Drug Companies Recruited To Assist Olympic Anti-Doping Efforts
redOrbit Staff & Wire Reports – Your Universe Online
In an effort to help curb the use of banned performance-enhancing substances at the ongoing Winter Olympics, some of the world’s largest pharmaceutical companies are revealing information that once would have been considered to be trade secrets, according to media reports published on Friday.
According to Associated Press (AP) Health Writer Matthew Perrone, Amgen, GlaxoSmithKline and Roche are among those firms that have begin sharing “confidential research and data” with World Anti-Doping Agency (WADA) officials in an attempt to prevent cheating at the 2014 Winter Games in Sochi, Russia.
“The increasing cooperation comes as doping athletes move away from easy-to-spot drugs like anabolic steroids to more sophisticated, obscure performance-boosting substances – many of which were first formulated in pharmaceutical research labs,” Perrone said.
As WADA science director Olivier Rabin explained, cooperation with pharmaceutical companies is essential “to predict the future of doping.” Rabin’s organization, which oversees drug-testing standards at the Olympics and other international sporting events, signed a “declaration on cooperation” with the Biotech Industry Organization in 2011 and also has reached separate agreements with individual drug makers.
Under that agreement, the pharmaceutical companies will provide WADA with early information about the products they are currently developing that could be used to increase a person’s stamina, build muscle or speed up recovery efforts.
“Some of the drugs WADA is looking for never even made it out of the laboratory,” Perrone said. “Drugs like GW501516, an experimental compound from GlaxoSmithKline, which was briefly hailed as ‘exercise in a pill’ after studies in mice showed it lowered fat, boosted muscle and improved exercise endurance by nearly 80 percent.”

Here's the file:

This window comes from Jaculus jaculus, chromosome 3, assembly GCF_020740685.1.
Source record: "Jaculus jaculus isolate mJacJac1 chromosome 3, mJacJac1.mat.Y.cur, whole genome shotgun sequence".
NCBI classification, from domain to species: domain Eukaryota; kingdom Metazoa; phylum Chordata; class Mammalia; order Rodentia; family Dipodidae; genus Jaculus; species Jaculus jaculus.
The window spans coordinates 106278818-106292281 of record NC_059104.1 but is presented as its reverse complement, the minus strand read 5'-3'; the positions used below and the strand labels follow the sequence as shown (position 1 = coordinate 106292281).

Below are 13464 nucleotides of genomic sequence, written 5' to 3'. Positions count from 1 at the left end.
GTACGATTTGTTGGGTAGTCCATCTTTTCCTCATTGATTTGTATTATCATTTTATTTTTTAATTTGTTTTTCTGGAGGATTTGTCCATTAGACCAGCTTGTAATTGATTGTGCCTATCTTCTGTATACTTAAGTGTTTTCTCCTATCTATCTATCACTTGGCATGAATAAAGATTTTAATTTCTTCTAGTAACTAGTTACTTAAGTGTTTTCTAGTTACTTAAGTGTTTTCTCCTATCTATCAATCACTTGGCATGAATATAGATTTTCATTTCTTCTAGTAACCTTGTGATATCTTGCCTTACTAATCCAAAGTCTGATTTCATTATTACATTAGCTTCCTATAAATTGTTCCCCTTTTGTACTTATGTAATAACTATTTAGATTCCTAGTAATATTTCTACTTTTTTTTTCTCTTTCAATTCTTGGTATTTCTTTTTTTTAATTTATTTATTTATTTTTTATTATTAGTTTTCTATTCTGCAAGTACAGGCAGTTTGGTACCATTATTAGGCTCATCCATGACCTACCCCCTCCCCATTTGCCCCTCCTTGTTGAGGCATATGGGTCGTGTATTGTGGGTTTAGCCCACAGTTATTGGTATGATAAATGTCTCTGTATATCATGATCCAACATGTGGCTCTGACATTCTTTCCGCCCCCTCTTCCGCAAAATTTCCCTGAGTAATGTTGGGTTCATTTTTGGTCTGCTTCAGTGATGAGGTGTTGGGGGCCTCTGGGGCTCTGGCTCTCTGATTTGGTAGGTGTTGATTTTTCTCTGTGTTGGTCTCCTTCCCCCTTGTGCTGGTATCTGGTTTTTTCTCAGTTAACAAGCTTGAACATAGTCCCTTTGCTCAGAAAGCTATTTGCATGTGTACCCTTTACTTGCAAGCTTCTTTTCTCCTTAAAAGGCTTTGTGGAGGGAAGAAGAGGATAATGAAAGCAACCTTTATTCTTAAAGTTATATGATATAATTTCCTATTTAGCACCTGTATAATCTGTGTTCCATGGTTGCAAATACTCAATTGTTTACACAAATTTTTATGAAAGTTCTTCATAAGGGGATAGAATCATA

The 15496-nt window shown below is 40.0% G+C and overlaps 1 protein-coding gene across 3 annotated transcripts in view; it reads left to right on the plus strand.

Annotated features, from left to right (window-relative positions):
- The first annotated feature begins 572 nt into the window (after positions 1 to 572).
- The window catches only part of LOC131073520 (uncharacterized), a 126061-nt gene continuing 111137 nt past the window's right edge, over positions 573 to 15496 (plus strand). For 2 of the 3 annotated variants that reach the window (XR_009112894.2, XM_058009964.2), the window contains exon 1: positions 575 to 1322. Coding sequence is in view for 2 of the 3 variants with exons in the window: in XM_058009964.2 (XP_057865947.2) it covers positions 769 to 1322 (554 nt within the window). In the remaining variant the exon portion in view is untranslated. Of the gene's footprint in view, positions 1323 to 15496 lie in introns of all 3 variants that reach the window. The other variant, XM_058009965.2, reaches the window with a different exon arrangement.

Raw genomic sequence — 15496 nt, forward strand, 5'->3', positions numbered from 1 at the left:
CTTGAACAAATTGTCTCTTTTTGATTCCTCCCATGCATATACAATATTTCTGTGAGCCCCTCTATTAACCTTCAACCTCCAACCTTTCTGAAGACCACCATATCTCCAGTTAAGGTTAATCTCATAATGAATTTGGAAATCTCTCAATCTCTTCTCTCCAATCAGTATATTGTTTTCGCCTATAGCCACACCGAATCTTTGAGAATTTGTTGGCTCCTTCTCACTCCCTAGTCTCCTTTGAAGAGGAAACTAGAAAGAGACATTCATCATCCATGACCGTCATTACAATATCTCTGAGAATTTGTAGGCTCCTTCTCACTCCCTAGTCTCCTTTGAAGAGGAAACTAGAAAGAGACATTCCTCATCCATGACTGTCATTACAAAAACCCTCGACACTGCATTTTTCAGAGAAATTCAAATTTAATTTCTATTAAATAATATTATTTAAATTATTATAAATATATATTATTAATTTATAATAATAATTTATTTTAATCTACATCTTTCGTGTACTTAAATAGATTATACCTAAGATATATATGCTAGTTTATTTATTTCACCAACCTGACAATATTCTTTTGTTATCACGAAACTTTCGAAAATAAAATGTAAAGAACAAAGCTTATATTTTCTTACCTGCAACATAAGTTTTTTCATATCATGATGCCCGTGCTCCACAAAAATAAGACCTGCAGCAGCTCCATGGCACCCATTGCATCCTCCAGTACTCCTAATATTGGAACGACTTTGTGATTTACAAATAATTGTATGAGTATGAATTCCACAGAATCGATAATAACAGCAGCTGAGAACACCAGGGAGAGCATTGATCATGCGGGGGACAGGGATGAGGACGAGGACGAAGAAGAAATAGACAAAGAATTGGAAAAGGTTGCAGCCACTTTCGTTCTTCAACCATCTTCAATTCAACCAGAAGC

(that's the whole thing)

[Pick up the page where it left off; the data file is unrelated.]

GW501516 was initially being developed as a medication that would boost a person’s HDL or good cholesterol levels. However, the drug’s development was discontinued five years ago, after it was linked to liver, bladder and stomach tumors in animal testing. Despite those side effects, however, WADA-affiliated laboratories recently found that the substance was being used by at least five professional cyclists.
“A lot of what dopers are looking for is under the radar. They’re looking for drugs that were terminated and that enforcement agencies don’t know about yet,” Mark Luttman, who coordinates Glaxo’s anti-doping program with WADA, told the AP. The agreement between drug-testers is essential, Perrone added, because WADA has an annual budget of just around $28 million, and substance abuse allegations sometimes run rampant.
In fact, earlier this month, German broadcaster WDR claimed that a new, undetectable muscle-building substance was available in Russia, according to The Guardian. In their report, WDR said that an undercover journalist was offered the substance during a meeting with someone from the Russian Academy of Sciences in Moscow.
The reporter was provided with a one milligram sample of a drug known as Full Size MGF, which reportedly worked twice as fast as regular muscle enhancers and was said to be undetectable by doping authorities. The journalist was then told it would cost €100,000 ($136,280) to adequately “prepare” an athlete for the Winter Olympics.
In January, the AP reported that officials at the Sochi Games planned to institute “the toughest drug-testing program in Winter Games history” and that they would be “focusing their efforts on weeding out dopers through rigorous pre-games and pre-competition tests.” They also announced plans to conduct a “record number” of tests during this year’s Olympics.